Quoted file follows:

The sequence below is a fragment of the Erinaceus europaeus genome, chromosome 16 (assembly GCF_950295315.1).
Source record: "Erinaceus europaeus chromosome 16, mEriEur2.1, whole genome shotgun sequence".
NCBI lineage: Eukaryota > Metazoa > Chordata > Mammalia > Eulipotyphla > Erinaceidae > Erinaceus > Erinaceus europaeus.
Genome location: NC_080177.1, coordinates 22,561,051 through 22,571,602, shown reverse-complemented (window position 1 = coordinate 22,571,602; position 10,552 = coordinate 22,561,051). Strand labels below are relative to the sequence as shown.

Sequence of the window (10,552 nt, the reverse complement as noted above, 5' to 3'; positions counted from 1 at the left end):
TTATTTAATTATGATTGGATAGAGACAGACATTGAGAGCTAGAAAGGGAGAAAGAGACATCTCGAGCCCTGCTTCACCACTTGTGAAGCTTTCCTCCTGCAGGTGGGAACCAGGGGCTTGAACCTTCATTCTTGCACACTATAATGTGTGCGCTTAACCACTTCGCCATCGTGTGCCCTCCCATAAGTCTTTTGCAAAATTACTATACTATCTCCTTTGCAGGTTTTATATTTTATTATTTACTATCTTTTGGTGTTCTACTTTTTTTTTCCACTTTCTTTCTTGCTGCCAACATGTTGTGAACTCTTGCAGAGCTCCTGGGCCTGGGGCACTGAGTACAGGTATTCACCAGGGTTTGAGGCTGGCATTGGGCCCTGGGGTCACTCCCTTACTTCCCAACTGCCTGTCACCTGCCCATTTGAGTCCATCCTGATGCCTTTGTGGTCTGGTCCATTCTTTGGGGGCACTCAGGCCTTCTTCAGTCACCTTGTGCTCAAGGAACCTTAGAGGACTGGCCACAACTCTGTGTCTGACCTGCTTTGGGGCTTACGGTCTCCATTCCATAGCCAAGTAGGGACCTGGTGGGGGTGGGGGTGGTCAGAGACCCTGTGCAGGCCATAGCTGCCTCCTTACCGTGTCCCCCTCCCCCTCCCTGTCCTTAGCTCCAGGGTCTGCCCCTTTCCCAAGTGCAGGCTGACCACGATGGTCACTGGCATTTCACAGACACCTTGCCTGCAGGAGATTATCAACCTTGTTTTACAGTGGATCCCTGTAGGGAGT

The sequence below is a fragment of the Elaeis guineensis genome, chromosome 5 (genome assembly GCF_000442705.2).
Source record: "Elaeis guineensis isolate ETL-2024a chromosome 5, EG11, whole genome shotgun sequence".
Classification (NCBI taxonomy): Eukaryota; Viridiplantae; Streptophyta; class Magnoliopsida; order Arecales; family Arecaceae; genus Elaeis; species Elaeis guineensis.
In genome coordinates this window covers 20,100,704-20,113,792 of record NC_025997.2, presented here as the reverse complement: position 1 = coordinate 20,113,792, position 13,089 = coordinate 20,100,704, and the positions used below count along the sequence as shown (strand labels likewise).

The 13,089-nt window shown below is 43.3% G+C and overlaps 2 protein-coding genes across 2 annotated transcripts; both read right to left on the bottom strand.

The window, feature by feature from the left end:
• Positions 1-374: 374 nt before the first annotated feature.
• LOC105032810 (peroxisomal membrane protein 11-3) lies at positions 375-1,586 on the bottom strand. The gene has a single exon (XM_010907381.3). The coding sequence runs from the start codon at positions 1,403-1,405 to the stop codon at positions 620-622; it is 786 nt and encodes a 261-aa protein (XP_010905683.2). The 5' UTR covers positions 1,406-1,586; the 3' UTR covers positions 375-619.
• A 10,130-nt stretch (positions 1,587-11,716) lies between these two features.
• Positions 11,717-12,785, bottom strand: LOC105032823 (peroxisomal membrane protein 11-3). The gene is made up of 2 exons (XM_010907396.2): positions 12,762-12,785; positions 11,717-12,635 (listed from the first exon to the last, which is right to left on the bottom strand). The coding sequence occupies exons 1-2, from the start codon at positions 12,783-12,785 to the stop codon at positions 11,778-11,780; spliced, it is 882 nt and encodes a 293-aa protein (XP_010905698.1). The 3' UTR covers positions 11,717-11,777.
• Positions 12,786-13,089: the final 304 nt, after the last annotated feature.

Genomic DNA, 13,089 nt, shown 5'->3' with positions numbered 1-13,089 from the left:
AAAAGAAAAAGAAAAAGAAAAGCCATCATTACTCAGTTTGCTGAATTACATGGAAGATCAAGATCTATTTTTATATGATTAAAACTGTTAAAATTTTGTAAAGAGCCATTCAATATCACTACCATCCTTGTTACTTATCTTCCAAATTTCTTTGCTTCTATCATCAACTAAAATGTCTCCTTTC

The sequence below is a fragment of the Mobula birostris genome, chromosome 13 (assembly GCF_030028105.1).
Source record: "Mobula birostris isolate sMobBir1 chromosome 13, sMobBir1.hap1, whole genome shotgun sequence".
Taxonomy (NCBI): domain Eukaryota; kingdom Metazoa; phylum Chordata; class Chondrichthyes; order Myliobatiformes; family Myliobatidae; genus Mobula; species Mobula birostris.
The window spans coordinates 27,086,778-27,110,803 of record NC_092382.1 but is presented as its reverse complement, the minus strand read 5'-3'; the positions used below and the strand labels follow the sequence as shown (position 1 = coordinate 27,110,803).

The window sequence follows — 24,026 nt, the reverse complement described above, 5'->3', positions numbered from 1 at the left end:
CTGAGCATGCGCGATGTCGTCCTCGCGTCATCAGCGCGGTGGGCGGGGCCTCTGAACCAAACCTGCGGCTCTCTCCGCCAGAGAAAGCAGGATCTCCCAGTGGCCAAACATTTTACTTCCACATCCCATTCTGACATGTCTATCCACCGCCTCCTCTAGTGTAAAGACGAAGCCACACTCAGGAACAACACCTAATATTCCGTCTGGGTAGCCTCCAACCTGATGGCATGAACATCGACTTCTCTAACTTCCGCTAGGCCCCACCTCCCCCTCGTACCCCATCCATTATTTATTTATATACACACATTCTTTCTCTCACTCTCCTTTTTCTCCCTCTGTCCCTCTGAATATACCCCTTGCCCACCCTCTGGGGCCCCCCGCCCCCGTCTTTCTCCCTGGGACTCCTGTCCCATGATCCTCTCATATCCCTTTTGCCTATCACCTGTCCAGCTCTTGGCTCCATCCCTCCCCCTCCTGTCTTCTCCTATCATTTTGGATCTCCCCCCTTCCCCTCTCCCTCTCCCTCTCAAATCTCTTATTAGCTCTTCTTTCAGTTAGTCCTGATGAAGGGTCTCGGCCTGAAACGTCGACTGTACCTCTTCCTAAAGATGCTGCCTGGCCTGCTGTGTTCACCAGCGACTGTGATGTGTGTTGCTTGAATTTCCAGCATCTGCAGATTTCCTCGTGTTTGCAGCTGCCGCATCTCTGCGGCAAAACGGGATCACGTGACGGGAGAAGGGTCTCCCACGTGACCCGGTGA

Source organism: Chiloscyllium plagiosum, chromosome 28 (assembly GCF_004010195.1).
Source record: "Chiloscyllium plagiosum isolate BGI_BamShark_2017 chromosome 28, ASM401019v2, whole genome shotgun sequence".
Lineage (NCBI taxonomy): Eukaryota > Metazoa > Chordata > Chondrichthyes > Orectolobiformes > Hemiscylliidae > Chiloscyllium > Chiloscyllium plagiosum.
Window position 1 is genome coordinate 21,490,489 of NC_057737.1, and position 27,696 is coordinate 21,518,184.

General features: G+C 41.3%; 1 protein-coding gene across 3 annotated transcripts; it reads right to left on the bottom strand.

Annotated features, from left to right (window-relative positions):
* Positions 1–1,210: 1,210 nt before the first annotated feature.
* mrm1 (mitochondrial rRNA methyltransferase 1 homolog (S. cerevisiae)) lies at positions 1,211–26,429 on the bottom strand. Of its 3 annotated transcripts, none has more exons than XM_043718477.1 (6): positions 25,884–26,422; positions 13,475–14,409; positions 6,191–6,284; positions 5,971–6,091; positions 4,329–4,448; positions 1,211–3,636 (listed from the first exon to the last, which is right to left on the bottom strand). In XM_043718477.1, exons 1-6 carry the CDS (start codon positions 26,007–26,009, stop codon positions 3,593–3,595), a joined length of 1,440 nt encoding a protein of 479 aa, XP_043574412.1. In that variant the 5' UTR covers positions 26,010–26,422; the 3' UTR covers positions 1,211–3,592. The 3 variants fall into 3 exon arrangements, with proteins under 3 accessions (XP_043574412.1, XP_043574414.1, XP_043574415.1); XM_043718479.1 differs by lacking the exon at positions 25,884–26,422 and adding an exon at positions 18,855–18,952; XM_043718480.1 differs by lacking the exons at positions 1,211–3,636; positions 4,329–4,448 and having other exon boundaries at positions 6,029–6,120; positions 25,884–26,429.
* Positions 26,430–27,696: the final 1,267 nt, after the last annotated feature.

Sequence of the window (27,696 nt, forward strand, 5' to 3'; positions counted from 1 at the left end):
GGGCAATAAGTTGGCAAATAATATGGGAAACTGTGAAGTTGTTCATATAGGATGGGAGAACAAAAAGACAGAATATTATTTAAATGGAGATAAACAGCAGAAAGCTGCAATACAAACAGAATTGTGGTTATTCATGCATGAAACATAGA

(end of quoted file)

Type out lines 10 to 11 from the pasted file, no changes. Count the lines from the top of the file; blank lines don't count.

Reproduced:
In genome coordinates this window covers 20,100,704-20,113,792 of record NC_025997.2, presented here as the reverse complement: position 1 = coordinate 20,113,792, position 13,089 = coordinate 20,100,704, and the positions used below count along the sequence as shown (strand labels likewise).

The 13,089-nt window shown below is 43.3% G+C and overlaps 2 protein-coding genes across 2 annotated transcripts; both read right to left on the bottom strand.